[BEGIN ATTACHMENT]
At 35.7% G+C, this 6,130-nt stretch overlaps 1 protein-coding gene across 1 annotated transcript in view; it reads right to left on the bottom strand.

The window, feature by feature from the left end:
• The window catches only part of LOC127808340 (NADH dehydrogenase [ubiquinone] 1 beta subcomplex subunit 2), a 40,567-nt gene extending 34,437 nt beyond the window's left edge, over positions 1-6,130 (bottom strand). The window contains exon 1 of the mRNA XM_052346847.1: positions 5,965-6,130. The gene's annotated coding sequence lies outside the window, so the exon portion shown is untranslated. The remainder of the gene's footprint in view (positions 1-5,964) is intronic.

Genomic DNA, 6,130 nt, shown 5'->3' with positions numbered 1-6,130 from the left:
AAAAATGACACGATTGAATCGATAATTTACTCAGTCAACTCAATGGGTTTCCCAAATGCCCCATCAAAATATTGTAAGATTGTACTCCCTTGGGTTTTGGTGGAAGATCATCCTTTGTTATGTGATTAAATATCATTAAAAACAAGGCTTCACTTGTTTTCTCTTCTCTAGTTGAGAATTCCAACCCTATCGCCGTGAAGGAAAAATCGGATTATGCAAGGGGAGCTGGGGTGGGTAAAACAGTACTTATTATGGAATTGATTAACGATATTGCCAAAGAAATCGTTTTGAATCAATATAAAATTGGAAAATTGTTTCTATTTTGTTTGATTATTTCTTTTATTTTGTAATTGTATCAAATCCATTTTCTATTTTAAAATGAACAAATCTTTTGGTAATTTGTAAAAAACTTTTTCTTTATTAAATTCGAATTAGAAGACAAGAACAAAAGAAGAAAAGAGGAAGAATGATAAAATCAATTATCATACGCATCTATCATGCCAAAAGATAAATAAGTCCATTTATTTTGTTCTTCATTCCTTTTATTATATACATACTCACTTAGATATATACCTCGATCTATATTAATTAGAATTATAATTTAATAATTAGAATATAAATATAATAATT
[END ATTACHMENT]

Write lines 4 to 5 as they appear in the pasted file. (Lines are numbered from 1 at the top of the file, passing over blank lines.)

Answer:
Genomic DNA, 6,130 nt, shown 5'->3' with positions numbered 1-6,130 from the left:
AAAAATGACACGATTGAATCGATAATTTACTCAGTCAACTCAATGGGTTTCCCAAATGCCCCATCAAAATATTGTAAGATTGTACTCCCTTGGGTTTTGGTGGAAGATCATCCTTTGTTATGTGATTAAATATCATTAAAAACAAGGCTTCACTTGTTTTCTCTTCTCTAGTTGAGAATTCCAACCCTATCGCCGTGAAGGAAAAATCGGATTATGCAAGGGGAGCTGGGGTGGGTAAAACAGTACTTATTATGGAATTGATTAACGATATTGCCAAAGAAATCGTTTTGAATCAATATAAAATTGGAAAATTGTTTCTATTTTGTTTGATTATTTCTTTTATTTTGTAATTGTATCAAATCCATTTTCTATTTTAAAATGAACAAATCTTTTGGTAATTTGTAAAAAACTTTTTCTTTATTAAATTCGAATTAGAAGACAAGAACAAAAGAAGAAAAGAGGAAGAATGATAAAATCAATTATCATACGCATCTATCATGCCAAAAGATAAATAAGTCCATTTATTTTGTTCTTCATTCCTTTTATTATATACATACTCACTTAGATATATACCTCGATCTATATTAATTAGAATTATAATTTAATAATTAGAATATAAATATAATAATT